Covid-19 in the California State Prison System: An Observational Study of Decarceration, Ongoing Risks, and Risk Factors.

medRxiv 2021 Mar 8. Epub 2021 Mar 8.

Stanford Health Policy and the Department of Medicine, Stanford University School of Medicine, Stanford, CA, USA.

Background: Correctional institutions nationwide are seeking to mitigate Covid-19-related risks.

Objective: To quantify changes to California's prison population since the pandemic began and identify risk factors for Covid-19 infection.

Design: We described residents' demographic characteristics, health status, Covid-19 risk scores, room occupancy, and labor participation. We used Cox proportional hazard models to estimate the association between rates of Covid-19 infection and room occupancy and out-of-room labor, respectively.

Setting: California state prisons (March 1-October 10, 2020).

Participants: Residents of California state prisons.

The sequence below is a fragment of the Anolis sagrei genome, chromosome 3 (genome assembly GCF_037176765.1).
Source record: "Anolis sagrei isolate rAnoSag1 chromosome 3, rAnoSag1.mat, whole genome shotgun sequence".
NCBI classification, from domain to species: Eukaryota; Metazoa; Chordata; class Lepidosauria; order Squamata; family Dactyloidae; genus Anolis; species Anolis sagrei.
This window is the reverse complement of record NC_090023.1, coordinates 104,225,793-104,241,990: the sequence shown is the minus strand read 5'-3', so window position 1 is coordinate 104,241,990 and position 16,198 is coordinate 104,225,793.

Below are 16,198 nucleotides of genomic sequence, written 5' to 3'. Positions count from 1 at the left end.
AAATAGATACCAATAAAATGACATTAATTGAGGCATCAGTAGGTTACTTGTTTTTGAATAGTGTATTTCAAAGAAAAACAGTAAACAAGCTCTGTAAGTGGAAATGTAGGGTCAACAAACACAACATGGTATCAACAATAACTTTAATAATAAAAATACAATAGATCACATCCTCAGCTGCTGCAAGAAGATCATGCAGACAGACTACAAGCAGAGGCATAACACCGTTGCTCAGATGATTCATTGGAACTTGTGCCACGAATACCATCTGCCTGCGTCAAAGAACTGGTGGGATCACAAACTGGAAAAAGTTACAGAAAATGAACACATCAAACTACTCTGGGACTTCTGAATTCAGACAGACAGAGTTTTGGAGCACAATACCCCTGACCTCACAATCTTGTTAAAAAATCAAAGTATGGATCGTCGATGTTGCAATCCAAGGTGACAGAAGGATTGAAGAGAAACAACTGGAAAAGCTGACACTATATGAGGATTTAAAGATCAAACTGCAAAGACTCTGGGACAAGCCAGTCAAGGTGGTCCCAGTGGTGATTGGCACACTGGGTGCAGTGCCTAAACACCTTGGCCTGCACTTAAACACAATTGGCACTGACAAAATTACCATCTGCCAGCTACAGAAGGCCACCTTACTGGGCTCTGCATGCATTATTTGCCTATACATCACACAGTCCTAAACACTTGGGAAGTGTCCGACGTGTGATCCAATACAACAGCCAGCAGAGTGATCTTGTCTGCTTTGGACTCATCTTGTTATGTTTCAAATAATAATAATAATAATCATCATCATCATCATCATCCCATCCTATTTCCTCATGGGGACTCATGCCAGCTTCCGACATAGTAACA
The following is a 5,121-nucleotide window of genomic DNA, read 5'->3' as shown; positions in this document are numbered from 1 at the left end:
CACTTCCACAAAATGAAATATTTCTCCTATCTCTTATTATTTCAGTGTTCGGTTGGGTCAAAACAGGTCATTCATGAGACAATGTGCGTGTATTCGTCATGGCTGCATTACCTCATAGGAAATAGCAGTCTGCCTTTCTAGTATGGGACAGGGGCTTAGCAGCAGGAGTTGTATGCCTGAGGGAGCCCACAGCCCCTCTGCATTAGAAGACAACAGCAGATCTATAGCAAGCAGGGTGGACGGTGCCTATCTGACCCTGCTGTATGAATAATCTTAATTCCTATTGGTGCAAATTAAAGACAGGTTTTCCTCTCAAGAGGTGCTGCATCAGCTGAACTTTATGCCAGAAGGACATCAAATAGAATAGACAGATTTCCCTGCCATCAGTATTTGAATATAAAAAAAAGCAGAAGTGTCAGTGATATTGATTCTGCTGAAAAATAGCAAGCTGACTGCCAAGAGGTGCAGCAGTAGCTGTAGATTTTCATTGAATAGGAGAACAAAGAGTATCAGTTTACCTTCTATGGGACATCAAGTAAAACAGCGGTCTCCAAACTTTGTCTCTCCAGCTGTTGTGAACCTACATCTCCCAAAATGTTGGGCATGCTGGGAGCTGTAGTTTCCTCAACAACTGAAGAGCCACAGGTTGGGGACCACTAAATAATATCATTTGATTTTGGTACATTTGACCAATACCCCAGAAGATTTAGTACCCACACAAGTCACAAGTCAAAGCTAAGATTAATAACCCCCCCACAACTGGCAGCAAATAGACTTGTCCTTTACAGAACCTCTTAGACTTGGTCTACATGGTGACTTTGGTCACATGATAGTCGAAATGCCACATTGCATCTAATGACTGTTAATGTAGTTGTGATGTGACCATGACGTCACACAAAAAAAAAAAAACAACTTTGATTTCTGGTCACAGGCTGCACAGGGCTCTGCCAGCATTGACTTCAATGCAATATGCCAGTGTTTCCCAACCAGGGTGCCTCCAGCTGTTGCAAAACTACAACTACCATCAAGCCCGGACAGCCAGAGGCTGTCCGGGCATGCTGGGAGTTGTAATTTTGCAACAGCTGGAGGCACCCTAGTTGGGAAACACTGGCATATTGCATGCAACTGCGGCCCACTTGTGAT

Measurements: Changes in the incarcerated population's size, composition, housing, and activities. For the risk factor analysis, the exposure variables were room type (cells vs dormitories) and labor participation (any room occupant participating in the prior 2 weeks) and the outcome variable was incident Covid-19 case rates.

Results: The incarcerated population decreased 19.1% (119,401 to 96,623) during the study period.On October 10, 2020, 11.5% of residents were aged ≥60, 18.3% had high Covid-19 risk scores, 31.0% participated in out-of-room labor, and 14.8% lived in rooms with ≥10 occupants. Nearly 40% of residents with high Covid-19 risk scores lived in dormitories. In 9 prisons with major outbreaks (6,928 rooms; 21,750 residents), dormitory residents had higher infection rates than cell residents (adjusted hazard ratio [AHR], 2.51 95%CI, 2.25-2.80) and residents of rooms with labor participation had higher rates than residents of other rooms (AHR, 1.56; 95%CI, 1.39-1.74).

Limitations: Inability to measure density of residents' living conditions or contact networks among residents and staff.

Conclusion: Despite reductions in room occupancy and mixing, California prisons still house many medically vulnerable residents in risky settings. Reducing risks further requires a combination of strategies, including rehousing, decarceration, and vaccination.

Funding Sources: Horowitz Family Foundation; National Institute on Drug Abuse; National Science Foundation Graduate Research Fellowship; Open Society Foundations.